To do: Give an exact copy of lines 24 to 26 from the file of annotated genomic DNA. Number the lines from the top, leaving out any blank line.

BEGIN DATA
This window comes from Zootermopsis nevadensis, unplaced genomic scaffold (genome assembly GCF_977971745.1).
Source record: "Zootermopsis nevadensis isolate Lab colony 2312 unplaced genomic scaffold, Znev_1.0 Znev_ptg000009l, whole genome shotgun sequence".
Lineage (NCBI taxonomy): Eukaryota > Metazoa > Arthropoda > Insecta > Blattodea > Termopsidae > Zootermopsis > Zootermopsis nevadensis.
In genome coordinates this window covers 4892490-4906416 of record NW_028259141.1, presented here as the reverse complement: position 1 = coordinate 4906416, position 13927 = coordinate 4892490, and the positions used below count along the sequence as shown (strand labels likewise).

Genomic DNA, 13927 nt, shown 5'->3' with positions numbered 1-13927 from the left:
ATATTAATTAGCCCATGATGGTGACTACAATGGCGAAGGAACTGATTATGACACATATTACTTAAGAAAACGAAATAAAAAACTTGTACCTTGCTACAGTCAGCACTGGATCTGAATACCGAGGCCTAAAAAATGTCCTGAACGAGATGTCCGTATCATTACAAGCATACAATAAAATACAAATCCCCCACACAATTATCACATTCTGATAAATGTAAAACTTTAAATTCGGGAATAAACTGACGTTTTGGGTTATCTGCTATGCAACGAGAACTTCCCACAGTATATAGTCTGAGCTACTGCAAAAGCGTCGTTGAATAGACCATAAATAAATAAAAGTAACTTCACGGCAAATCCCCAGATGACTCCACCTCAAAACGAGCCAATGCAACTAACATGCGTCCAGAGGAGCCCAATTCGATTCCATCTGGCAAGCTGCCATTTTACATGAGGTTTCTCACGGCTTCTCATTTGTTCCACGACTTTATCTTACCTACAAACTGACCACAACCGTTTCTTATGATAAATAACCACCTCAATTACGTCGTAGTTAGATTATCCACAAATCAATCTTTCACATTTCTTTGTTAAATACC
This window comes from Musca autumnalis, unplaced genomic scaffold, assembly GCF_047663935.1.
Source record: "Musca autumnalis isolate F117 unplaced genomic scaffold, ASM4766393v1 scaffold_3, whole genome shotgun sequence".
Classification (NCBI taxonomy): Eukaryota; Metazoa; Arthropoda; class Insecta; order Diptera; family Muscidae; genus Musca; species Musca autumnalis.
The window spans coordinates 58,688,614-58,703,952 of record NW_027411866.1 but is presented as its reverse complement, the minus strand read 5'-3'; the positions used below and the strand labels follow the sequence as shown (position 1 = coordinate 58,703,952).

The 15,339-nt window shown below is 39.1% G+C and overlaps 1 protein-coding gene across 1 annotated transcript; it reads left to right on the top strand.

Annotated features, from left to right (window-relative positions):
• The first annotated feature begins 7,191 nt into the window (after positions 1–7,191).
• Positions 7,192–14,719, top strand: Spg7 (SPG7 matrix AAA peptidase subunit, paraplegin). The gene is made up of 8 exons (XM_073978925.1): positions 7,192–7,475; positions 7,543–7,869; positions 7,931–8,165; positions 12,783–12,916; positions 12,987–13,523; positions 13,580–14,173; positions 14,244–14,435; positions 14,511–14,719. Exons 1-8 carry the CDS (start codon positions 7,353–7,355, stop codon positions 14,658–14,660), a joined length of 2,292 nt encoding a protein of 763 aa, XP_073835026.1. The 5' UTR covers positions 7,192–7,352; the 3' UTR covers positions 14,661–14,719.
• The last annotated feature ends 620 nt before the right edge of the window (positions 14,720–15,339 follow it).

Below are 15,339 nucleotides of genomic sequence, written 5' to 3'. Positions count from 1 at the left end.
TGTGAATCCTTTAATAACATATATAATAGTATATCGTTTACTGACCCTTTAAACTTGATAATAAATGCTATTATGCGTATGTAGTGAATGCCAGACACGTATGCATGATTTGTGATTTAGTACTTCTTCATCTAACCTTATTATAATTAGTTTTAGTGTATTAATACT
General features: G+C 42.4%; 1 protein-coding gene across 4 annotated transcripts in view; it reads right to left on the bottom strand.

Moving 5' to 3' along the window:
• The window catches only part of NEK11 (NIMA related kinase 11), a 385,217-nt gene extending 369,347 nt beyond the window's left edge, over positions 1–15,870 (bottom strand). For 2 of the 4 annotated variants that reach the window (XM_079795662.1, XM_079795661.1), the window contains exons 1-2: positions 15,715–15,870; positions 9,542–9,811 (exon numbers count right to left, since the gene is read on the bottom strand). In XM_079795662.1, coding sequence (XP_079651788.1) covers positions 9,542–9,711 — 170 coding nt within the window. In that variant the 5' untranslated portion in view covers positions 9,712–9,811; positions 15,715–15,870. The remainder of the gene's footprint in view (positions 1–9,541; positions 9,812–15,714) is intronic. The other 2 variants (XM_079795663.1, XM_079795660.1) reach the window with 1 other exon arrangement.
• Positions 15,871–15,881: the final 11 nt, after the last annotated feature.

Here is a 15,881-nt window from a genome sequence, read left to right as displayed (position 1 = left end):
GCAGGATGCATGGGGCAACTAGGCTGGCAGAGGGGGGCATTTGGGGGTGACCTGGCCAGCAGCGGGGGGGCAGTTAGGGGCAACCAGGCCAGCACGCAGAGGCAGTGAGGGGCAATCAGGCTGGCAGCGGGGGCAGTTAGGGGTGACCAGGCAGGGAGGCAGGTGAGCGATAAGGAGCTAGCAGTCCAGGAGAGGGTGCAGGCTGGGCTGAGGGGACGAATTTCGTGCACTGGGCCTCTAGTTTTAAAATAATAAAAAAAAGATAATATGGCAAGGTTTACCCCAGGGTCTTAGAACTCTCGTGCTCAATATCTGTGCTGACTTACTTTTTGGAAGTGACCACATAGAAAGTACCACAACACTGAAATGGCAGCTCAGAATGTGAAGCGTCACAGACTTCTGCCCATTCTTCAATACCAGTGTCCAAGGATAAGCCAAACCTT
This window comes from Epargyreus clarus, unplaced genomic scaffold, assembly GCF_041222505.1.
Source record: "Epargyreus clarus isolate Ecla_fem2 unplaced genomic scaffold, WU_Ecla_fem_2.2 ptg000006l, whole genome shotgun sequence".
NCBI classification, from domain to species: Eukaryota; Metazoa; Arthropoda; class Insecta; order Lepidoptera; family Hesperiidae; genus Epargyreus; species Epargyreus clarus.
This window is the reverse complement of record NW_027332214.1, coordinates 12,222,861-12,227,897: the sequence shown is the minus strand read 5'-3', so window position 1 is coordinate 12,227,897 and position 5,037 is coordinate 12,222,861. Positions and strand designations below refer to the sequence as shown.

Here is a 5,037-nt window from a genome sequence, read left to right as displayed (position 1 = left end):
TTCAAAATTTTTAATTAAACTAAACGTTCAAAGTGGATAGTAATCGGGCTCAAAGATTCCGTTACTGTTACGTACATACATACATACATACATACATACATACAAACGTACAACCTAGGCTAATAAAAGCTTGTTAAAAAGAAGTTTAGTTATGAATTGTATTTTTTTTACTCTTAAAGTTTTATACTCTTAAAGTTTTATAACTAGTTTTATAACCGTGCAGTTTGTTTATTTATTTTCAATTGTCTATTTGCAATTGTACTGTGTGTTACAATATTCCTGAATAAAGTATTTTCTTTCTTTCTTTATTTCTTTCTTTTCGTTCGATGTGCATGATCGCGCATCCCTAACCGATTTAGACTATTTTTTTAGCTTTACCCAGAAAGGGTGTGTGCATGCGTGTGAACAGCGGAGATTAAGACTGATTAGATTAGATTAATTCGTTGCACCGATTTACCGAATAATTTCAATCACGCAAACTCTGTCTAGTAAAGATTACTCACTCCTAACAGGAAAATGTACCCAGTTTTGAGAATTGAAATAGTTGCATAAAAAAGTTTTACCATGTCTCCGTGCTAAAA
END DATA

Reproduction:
This window comes from Epargyreus clarus, unplaced genomic scaffold, assembly GCF_041222505.1.
Source record: "Epargyreus clarus isolate Ecla_fem2 unplaced genomic scaffold, WU_Ecla_fem_2.2 ptg000006l, whole genome shotgun sequence".
NCBI classification, from domain to species: Eukaryota; Metazoa; Arthropoda; class Insecta; order Lepidoptera; family Hesperiidae; genus Epargyreus; species Epargyreus clarus.